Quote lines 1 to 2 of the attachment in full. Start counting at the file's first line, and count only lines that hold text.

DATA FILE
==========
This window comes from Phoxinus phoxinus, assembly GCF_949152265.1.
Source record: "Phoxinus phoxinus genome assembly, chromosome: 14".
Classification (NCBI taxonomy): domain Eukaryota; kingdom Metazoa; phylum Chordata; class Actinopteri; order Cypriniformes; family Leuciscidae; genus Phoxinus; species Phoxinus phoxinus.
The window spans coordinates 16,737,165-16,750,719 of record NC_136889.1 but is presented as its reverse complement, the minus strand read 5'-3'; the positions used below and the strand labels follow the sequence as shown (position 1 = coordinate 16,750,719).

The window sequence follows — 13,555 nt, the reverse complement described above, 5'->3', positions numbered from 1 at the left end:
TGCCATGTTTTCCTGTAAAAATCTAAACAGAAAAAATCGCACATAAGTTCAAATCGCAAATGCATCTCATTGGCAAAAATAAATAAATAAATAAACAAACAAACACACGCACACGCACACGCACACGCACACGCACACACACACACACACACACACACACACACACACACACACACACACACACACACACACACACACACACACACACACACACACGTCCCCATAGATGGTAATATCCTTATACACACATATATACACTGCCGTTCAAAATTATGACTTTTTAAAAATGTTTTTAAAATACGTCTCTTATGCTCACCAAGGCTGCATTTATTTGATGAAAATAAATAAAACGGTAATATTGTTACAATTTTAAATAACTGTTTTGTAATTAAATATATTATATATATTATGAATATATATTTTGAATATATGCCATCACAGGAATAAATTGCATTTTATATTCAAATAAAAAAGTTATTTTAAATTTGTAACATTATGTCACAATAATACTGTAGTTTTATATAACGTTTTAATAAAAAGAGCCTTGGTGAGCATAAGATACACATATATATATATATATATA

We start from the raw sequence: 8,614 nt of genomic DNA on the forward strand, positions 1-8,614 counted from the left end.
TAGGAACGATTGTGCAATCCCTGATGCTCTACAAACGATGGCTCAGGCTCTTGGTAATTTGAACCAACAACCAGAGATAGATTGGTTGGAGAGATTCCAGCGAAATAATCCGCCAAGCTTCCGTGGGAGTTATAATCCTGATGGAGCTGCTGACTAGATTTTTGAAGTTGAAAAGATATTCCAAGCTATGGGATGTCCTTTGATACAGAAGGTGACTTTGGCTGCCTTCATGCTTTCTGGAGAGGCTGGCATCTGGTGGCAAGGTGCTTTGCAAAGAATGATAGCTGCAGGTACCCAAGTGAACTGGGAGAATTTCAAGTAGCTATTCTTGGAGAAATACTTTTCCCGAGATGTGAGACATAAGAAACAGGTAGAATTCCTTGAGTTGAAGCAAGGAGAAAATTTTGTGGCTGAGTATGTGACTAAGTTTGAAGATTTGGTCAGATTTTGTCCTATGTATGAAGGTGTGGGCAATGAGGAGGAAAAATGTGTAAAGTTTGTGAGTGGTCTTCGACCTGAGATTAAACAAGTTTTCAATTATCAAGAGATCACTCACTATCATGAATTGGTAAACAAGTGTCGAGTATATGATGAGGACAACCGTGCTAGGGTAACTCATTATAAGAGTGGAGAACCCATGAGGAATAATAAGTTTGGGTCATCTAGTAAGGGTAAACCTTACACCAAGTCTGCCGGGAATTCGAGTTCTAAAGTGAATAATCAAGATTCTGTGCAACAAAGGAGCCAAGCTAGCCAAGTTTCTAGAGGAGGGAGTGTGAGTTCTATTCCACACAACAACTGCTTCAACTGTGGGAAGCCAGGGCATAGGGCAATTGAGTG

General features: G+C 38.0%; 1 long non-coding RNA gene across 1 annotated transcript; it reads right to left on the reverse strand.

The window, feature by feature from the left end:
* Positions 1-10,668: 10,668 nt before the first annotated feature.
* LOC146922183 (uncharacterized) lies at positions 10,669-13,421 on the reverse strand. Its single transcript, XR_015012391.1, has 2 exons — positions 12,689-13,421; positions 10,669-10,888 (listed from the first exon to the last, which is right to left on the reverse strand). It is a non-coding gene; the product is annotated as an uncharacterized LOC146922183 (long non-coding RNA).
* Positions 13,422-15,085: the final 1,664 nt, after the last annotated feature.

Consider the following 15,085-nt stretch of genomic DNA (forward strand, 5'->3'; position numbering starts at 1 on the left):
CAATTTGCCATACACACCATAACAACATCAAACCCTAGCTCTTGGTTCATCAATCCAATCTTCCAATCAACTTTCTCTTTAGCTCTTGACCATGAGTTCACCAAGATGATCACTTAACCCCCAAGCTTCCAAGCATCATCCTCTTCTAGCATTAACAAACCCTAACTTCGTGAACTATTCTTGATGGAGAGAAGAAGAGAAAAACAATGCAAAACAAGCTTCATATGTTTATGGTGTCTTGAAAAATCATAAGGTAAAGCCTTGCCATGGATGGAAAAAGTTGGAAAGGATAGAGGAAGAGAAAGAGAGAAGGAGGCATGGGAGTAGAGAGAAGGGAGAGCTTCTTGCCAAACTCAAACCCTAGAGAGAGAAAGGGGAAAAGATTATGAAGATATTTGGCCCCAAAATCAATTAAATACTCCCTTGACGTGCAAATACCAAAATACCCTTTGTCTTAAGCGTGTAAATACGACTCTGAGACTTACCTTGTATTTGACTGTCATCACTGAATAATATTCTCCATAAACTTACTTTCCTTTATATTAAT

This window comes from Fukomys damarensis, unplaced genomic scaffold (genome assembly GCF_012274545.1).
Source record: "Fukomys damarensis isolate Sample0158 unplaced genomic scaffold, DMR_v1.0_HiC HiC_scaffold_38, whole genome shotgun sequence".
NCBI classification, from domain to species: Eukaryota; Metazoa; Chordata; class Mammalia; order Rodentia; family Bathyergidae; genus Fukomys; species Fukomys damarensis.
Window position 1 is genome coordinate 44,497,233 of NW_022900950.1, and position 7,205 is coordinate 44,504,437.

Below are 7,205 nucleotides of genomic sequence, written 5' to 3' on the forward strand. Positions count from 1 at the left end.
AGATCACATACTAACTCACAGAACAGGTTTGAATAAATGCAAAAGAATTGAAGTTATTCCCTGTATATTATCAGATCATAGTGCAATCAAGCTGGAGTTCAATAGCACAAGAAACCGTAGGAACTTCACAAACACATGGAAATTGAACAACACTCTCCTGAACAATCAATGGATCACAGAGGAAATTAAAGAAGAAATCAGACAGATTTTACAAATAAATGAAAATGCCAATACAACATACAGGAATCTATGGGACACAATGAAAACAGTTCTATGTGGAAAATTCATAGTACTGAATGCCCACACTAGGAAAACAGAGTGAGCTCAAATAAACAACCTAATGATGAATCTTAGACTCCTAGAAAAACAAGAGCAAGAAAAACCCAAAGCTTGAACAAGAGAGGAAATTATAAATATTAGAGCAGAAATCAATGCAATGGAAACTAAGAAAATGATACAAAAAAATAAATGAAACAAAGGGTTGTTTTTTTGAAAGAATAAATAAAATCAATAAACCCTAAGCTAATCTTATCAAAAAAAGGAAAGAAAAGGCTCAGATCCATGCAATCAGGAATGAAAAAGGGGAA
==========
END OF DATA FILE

This window comes from Phoxinus phoxinus, assembly GCF_949152265.1.
Source record: "Phoxinus phoxinus genome assembly, chromosome: 14".